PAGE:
Patterico's Pontifications

12/15/2014

A Conflict of Visions, Part 2: Video of Thomas Sowell Discussing the Constrained/Unconstrained Dichotomy

Filed under: Books,General — Patterico @ 9:31 pm

This is Part 2 of a continuing series on Thomas Sowell’s revelatory work A Conflict of Visions: Ideological Origins of Political Struggles.

For those of you who aren’t ready to read the book, but enjoy watching videos, here is a wonderful video (h/t Simon Jester) in which Thomas Sowell discusses the constrained/unconstrained dichotomy:

Unfortunately, it comes across more like a left/right issue here than I think it seems to be in the book — but at least Sowell gets to speak for himself here, rather than through the filter of my translation.

“People ask me why am I going to vote for McCain over Obama. It’s because I prefer disaster to catastrophe.”

Imagine someone from the unconstrained vision saying that.

I think it’s a good setup for Part 3, which I will publish tomorrow morning.

8 Responses to “A Conflict of Visions, Part 2: Video of Thomas Sowell Discussing the Constrained/Unconstrained Dichotomy”

  1. I like the observation that this dichotomy could be traced back to Plato and Aristotle. That’s something that had occurred to me as I read the book.

    Patterico (b696b3)

  2. There is a lot of wisdom in this man’s books, and in his backstory. I have most of his books.

    Simon Jester (50859e)

  3. By the way, kishnevi ought to watch it, because near the end he discusses that issue of sincerity that we were discussing in the other thread.

    A lot of food for thought here.

    Patterico (9c670f)

  4. That was great. It has more to offer than a 60 Minutes interview or Obama speech.

    AZ Bob (34bb80)

  5. The mainstream media will never seek out a guy like this.

    AZ Bob (34bb80)

  6. Sowell:

    It’s because I prefer disaster to catastrophe.”

    Sowell must be areal student of the Nazi period.

    That is what Admiral Canaris, head of the Absehr, is reputed to have told his closest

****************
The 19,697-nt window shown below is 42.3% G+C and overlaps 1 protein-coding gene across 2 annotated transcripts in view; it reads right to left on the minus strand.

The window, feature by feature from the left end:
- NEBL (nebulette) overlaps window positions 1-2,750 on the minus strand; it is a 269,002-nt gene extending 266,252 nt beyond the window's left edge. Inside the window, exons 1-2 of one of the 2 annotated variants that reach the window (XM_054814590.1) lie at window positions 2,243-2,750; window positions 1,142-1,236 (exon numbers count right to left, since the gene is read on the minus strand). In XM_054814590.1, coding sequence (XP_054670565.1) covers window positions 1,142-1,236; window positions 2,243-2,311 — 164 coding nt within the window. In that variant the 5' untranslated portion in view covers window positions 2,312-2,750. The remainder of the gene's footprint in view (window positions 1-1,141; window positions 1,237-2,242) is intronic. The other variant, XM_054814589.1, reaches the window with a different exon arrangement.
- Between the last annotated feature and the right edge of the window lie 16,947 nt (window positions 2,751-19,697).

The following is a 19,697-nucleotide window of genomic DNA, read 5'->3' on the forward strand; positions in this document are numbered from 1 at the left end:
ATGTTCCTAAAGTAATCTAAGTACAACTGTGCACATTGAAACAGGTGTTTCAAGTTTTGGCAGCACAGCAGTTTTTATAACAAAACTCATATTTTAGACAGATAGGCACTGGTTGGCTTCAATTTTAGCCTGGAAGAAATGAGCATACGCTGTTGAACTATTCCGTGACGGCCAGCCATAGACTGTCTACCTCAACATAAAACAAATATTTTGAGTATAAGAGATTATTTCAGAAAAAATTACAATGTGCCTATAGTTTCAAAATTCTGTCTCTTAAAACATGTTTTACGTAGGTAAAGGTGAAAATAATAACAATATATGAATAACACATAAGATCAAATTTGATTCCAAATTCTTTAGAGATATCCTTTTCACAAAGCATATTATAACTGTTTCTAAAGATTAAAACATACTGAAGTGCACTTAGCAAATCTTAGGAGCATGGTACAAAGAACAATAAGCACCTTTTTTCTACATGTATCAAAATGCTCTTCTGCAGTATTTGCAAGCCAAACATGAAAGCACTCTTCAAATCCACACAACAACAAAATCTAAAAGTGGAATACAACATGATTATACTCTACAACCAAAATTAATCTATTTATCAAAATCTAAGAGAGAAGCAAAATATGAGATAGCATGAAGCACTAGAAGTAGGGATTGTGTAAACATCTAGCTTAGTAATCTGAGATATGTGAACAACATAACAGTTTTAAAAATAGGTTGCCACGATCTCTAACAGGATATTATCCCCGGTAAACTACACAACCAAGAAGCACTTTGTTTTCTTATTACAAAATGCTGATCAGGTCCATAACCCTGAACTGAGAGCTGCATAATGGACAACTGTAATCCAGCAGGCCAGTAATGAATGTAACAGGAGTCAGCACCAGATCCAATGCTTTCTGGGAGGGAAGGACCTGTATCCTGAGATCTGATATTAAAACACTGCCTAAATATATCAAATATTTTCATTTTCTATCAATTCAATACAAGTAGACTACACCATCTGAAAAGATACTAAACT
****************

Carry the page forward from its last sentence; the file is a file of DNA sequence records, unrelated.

associates (who were also subordinates) when World War II started. Losing the war would be a disaster, but winning it would be a catastrophe.

    Sammy Finkelman (8bd44f)

  7. I enjoyed the video. Sowell makes clear to me what he is talking about. I would be interested to see how well his theory holds up when applied throughout history. If it holds up well, then it would be verification of its usefullness as a tool in understanding various political players. I believe this is what Patterico was trying to say. I think I now understand this.

    I still lament that people can be described as having been oriented to one these two (or a combination of) worldviews. Each worldview contains (or, at least, makes important) only half of the truth – making each worldview deficient in that respect.

    felipe (b5e0f4)

  8. The interviewer is talking too fast and asking leading questions – he barely needs Thomas Sowell to be there. All Thomas Sowell has to do is say yes or repeat what the interviewer said. Except at one point he tells him he is wrong.

    Maybe it gets better further in.

    I see here constrained = American Revolution
    Unconstrained = French Revolution.

    And this person in france – Say? – couldn’t understand the reaosn for the separatiuon of powers, not even when he was in prison.

    Sammy Finkelman (d22d64)


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